Decoding wannapreneurs’s Top doubts against starting a new company (Part 2)

By Anjli Jain on Dec 6

Entrepreneurship is like an iceberg. Above the surface we see those who have already started. However the majority, the wannapreneurs are still nascent and full of doubts.

We ought to strive to develop their potential because all said and done, the next Facebook might just lie below the surface

Is my company going to get funded?

Try to put yourself into investor’s shoes. When they consider a company for investment, what they consider is this — Is the problem you are addressing, a large, urgent and valuable problem?” If so, the business will be “very valuable.”

If you have 1 of 3, it’s not worth the time. And if you have 2 of 3 you can build solid business — but not at venture scale. “For venture scale, you need all 3 of 3.”

Even if you do raise funding, the first place to go shouldn’t be investors — it should always be customers. You can never go wrong going to customers and getting pre-orders from Day One.

Few people bought but then it faded away. Should I still go ahead and leave my job?

If you have sold few units, it still means something. Sit down and actually talk to people. In the early days, you’re getting rejected all the time. If you’re only selling through channels at scale, you don’t really get a chance to learn why people aren’t buying. But if you sit down with someone and ask them in person, then you get real feedback.

How to find my life’s task?

A great question to ask, because in many cases your life’s task becomes your business. Here is a small framework for you:

- Observe what you loved in childhood.
- Know the kind of intelligence (scientific? language-related? kinetic?) that excites you.
- Know what you hate.
- Notice what subjects you’re drawn to.

How to find cofounders?

Plenty has been written on the topic already. It is not an easy feat to persuade others to join your madness especially if you don’t have a track record of turning past madness into multi-billion dollar company.

What generally helps is:

— Aggressive networking

Marc Cuban started his early career selling everything computer themed he could laid his hands on. Arriving in San Francisco in his youth, brimming with ambition, he assigned himself a goal to meet minimum 5 people every day. That’s what he did. And every time he met someone he asked for more connections and more introduction. His efforts compounded as you can see.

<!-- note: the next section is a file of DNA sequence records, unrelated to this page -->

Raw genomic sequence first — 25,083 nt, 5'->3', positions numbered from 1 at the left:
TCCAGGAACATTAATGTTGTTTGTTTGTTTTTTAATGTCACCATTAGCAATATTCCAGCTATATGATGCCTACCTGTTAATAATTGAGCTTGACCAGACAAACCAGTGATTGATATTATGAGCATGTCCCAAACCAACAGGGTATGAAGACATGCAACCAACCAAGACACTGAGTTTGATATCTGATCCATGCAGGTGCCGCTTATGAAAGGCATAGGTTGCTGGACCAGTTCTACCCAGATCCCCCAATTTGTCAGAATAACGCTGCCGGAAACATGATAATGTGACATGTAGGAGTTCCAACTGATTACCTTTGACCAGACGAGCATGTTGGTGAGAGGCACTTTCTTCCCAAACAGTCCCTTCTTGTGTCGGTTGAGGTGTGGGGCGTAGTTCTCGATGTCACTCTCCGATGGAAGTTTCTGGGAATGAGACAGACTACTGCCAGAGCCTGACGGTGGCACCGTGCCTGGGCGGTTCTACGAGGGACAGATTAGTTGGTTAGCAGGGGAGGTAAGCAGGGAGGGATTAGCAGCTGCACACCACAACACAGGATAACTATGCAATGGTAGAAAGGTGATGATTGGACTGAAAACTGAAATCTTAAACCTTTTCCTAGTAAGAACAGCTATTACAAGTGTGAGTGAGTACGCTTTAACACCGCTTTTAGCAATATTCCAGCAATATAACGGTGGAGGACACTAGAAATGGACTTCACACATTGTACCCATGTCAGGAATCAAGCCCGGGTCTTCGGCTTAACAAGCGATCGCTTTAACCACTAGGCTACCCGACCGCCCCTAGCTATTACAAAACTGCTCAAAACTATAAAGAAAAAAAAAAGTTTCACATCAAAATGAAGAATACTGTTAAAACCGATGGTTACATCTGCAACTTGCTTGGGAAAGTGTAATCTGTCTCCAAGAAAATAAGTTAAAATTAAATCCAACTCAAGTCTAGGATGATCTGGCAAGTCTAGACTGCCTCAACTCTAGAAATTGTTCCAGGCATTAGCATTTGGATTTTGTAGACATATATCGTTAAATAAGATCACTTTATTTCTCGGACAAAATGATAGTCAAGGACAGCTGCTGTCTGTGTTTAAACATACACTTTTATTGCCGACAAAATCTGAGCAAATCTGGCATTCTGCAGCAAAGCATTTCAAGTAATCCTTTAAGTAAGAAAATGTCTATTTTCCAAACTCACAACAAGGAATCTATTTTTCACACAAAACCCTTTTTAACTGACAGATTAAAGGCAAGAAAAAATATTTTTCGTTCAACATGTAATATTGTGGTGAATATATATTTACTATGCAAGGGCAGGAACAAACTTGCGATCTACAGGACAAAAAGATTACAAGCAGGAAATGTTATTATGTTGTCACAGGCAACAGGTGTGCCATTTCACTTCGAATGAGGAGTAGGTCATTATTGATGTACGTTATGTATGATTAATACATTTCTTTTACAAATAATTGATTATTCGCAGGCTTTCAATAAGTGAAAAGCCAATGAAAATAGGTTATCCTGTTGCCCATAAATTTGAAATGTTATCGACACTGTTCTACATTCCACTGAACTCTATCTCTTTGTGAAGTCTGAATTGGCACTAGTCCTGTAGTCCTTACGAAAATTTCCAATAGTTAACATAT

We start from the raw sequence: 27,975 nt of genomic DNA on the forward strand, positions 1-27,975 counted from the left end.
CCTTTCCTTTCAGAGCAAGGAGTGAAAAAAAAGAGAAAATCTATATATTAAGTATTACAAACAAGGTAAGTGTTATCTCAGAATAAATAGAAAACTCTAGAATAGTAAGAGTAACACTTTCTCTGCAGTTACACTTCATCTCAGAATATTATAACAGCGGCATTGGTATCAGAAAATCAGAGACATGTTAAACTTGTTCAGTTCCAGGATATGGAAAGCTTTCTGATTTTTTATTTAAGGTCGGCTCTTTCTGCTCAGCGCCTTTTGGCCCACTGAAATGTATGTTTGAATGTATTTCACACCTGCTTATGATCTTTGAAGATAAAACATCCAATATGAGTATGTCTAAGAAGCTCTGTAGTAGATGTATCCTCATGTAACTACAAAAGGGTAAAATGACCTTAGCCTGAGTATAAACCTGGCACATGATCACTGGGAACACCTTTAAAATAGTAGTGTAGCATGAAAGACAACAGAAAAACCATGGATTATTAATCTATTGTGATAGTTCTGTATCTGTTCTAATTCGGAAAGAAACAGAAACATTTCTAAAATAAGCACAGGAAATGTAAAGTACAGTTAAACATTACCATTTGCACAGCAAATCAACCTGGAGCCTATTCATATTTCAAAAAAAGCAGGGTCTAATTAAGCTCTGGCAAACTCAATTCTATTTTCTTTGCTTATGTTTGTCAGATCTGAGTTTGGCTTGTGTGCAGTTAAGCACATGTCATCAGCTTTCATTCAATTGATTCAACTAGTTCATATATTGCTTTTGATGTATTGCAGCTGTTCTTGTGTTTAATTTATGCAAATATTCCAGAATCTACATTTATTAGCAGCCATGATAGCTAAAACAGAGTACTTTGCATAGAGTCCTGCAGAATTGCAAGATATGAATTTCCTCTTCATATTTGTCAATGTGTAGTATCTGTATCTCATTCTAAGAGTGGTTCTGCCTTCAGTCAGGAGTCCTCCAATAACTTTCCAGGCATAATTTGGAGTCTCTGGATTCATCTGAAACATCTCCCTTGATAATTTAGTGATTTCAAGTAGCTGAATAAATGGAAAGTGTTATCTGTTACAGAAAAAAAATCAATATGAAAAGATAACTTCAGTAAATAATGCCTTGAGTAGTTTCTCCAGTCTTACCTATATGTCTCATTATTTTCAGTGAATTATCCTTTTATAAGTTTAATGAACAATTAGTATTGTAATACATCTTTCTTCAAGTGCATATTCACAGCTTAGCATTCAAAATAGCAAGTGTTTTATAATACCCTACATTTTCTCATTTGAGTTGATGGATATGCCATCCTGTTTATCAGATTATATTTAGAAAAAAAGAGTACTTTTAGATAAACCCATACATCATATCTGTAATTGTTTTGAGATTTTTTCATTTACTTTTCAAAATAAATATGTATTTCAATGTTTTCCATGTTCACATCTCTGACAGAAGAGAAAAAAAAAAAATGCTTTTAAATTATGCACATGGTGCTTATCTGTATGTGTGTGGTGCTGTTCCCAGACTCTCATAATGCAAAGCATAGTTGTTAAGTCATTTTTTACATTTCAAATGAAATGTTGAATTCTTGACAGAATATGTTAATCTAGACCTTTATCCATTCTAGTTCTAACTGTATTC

— Monopoly on any skill

If you are really good at something people will rush for the chance to work with you. This is especially true for developers. They are a special breed of people and they can only work with you if you have tons of cash to pay them — or if you are a legendary developer they would kill for the chance to work with you.

If you are really good at something people will flock to you. Find your expertise and master it.

What if I fail? It will be a difficult to get a job again, especially in India

Ask yourself why would it be so difficult to get a job even after a break of few months? The answer may sound cold but will nevertheless give you a refreshing perspective.

Because you are not indispensable!

Great people can take a break any time for personal pursuits and resume their careers at will.

Their master over a particular skill which in return enables them to act bold and entrepreneurial while still working for someone else. Great programmers, writers and designers are always in demand. They is always space for them under the sun. They are indispensable and they have positioned themselves as such.

This may be a good rule of thumb — if you are too concerned whether you will be able to get a job after you fail it means that you probably don’t have what it takes to start a company. At least not yet.

There’s a good aspect to it. More companies even in India open up embracing failure and welcome candidates who have tried to start, reached certain milestones but still failed. That is because they know that entrepreneurship is a multifaceted occupation where one develops plethora of skills and networks that could be of benefit for the employer. In other words your startup even a failed one serves as your resume.

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